Staging & Dynamics

The M120B does not expand the staging width or height of the IEMs. Depending on the IEM, it does improve some aspects of the IEM.

It does increase the lower frequency, giving it a fuller body with more details and texture retrieved. The detail retrieval also gives it a better layering and separation. Overall, the improvements depend on personal taste and synergy with the IEM itself.

ddHiFi M120B paired with Softears Volume

Synergy

The ddHiFi M120B has a decent level of synergy and pairings with IEMs, as it’s positioned to be used on the go.

The ddHiFi M120B is best paired with monitors that are flat or have a mid-centric response. The M120B highlights the highs and lows, which at times clash with certain IEMs. For example, with the Softears Volume, the treble is too aggressive for my taste, which should be avoided in pairing.

However, both the Kiwi Orchestra and Campfire Solaris do well in boosting the highs and lows of both IEMs. 

ddHiFi M120B connectors

Select Comparisons

Campfire Cable + Apple Lightning adapter

Technical

The Apple lightning dongle uses a similar chip to the ddHiFi M120B lightning, with the Apple dongle using a C101 DAC and the M120B using a C100 DAC. The two DAC chips are identical in looks, but there is very little information on how the 2 differ.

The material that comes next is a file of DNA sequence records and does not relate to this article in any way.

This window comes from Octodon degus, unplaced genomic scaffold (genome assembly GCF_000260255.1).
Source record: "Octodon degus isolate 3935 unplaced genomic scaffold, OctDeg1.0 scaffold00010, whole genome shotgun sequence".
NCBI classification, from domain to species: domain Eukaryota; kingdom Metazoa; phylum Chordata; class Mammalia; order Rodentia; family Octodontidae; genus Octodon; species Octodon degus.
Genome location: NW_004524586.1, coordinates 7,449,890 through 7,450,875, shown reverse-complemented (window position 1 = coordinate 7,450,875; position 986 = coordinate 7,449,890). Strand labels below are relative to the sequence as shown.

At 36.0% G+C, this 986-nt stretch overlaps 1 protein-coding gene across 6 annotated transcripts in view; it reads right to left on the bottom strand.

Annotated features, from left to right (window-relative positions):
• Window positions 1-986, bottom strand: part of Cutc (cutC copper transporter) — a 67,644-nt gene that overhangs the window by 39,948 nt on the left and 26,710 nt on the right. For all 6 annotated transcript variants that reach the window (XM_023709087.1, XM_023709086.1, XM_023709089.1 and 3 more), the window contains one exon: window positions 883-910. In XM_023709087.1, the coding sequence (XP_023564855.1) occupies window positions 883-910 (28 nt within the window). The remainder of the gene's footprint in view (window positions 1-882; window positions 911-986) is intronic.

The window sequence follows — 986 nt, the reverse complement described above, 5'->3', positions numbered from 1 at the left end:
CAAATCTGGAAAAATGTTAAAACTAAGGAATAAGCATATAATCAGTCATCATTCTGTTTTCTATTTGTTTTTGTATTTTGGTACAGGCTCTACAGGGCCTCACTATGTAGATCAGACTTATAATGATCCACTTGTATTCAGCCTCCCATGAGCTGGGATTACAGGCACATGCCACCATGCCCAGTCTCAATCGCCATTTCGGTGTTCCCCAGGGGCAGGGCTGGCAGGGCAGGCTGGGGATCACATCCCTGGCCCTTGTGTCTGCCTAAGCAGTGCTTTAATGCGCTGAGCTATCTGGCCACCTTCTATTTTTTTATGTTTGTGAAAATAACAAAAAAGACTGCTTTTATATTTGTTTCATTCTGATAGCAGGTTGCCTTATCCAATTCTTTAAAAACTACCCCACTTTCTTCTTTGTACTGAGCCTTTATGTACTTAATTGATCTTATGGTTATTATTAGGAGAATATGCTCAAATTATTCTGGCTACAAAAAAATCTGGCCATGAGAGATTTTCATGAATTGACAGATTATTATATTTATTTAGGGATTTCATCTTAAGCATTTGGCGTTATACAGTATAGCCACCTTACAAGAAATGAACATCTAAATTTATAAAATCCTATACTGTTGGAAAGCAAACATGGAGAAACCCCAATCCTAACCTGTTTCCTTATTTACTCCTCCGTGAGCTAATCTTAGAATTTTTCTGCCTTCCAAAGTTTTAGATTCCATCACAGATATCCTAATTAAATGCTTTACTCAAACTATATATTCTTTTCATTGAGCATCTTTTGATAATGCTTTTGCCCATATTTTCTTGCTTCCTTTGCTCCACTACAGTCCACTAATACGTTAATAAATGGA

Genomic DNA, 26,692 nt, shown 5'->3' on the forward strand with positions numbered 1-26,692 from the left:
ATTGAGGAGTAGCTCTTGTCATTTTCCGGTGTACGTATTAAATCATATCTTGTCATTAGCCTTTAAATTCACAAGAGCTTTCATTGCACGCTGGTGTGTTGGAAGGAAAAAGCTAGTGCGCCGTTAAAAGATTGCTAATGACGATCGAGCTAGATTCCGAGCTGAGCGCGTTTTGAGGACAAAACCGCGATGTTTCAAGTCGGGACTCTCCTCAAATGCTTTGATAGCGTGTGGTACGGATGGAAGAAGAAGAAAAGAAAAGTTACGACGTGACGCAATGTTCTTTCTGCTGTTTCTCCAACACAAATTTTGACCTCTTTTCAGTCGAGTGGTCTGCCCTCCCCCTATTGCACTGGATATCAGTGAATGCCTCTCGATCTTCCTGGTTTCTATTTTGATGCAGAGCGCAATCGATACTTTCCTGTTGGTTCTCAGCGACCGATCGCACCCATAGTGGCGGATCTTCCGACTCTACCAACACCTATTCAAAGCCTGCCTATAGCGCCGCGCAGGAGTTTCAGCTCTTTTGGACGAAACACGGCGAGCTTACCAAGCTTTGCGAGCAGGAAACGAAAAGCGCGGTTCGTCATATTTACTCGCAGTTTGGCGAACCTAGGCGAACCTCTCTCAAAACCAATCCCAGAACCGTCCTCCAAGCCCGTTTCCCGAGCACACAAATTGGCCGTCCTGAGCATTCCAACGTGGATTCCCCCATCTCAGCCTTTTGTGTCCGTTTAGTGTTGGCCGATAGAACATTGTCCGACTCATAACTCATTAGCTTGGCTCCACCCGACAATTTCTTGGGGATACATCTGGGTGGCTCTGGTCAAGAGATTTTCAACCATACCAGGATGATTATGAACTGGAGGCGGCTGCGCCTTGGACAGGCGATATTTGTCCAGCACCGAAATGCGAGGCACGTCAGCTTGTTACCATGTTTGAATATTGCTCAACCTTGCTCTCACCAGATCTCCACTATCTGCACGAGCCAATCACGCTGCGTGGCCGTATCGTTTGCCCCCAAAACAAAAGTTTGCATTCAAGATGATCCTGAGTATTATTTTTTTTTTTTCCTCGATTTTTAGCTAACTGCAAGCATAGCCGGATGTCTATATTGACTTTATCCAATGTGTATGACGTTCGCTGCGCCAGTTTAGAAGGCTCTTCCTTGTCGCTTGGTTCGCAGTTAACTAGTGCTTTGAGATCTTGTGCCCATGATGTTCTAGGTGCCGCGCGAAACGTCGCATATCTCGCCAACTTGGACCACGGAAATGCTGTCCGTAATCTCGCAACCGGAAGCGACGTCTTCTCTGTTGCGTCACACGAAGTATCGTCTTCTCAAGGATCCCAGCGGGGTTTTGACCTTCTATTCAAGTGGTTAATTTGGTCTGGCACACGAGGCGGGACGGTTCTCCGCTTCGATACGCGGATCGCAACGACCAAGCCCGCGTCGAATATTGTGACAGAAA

Campfire Audio Solaris’ stock cable is made of a Super Litz wire which is a multi-sized stranded SPC Litz wire jacketed in a nice supple twisted PVC jacket. The ddHiFi M120B is a Lutz high purity OCC and pure silver for the core and a Litz silver plated OFC shielding with a green-colored outer sheathing.

Design

The ddHiFi M120B has a slimmer form factor than the stock cable since it doesn’t need an adapter. This gives the M120B a big advantage, especially when moving around. Dongles are a nuisance that often is the point of failure in a compact setup.

Externally, the stock cable pairs have a silver and gold aesthetic. The ddHiFi M120B looks good as well, despite having a green sheath, and the gold accent having the same hue as the Solaris.

Performance

There was not much difference in terms of the sound signature. Given that the Solaris stock cable is significantly more expensive than the M120B, I was not expecting it to compete. However, the ddHiFi did make a dent with its impressive clarity and comparable performance.

However, the M120B still falls short with a rather narrower soundstage. The Campfire cable does better with its better dynamics and exceptional width, which means more spacing and layering between instruments and vocals.  

Kiwi Ears Orchestra

Kiwi Ears Orchestra Cable + Apple Lightning dongle

Technical

The Apple lightning dongle uses a similar chip to the ddHiFi M120B lightning, with the Apple dongle using a C101 DAC and the M120B using a C100 DAC. The two DAC chips are identical in looks, but there is very little information on how the 2 differ.